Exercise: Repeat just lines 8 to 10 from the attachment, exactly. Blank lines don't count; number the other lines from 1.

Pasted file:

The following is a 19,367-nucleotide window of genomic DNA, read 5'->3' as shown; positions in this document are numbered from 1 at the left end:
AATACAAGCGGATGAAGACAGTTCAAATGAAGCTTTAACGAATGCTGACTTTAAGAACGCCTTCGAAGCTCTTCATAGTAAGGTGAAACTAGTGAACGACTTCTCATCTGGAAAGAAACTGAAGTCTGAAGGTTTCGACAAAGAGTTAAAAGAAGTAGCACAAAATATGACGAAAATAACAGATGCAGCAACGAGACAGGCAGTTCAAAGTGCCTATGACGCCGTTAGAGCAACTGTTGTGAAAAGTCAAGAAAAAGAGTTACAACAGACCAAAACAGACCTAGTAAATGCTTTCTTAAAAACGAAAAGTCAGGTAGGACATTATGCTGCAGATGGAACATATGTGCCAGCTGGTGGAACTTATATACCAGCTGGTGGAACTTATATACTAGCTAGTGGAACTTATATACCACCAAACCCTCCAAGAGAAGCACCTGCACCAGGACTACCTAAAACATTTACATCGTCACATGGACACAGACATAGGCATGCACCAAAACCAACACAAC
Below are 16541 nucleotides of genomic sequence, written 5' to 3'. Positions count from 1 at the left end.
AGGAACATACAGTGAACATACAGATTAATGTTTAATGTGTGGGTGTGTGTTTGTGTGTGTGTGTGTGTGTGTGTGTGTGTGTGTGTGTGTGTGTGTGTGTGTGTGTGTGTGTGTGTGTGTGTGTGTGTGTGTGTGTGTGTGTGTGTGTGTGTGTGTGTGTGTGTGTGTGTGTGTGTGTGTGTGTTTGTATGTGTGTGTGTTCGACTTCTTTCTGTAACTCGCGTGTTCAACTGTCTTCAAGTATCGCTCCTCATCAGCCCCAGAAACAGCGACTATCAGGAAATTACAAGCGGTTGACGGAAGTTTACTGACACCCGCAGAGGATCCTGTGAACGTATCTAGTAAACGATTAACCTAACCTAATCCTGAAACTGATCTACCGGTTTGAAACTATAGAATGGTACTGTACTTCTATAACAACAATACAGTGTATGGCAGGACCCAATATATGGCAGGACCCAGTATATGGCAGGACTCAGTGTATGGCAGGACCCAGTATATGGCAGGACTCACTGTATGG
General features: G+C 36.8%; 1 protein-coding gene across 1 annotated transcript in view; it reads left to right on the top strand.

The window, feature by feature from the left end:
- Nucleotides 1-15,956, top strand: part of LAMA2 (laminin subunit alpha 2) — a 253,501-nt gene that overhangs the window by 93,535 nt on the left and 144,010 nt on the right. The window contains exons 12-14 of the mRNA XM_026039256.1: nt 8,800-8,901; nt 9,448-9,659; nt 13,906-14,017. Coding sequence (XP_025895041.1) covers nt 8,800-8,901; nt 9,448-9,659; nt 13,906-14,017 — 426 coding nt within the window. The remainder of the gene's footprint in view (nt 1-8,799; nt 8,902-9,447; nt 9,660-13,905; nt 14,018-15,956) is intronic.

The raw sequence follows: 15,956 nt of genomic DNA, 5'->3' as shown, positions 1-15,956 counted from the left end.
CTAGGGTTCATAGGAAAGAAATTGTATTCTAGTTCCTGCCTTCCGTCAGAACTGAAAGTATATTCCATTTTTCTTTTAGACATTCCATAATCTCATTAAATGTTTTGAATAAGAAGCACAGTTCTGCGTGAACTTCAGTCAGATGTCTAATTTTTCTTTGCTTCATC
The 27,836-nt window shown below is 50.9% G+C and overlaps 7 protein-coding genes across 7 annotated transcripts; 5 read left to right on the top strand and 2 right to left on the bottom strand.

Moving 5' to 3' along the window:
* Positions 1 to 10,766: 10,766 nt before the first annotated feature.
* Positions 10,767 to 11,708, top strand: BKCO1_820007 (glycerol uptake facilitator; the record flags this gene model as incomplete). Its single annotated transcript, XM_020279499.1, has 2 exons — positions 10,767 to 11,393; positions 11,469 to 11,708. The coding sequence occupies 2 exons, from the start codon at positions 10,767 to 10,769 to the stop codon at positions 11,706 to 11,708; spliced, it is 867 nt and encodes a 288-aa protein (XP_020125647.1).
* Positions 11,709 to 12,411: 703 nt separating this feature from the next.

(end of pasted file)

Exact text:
The raw sequence follows: 15,956 nt of genomic DNA, 5'->3' as shown, positions 1-15,956 counted from the left end.
CTAGGGTTCATAGGAAAGAAATTGTATTCTAGTTCCTGCCTTCCGTCAGAACTGAAAGTATATTCCATTTTTCTTTTAGACATTCCATAATCTCATTAAATGTTTTGAATAAGAAGCACAGTTCTGCGTGAACTTCAGTCAGATGTCTAATTTTTCTTTGCTTCATC
The 27,836-nt window shown below is 50.9% G+C and overlaps 7 protein-coding genes across 7 annotated transcripts; 5 read left to right on the top strand and 2 right to left on the bottom strand.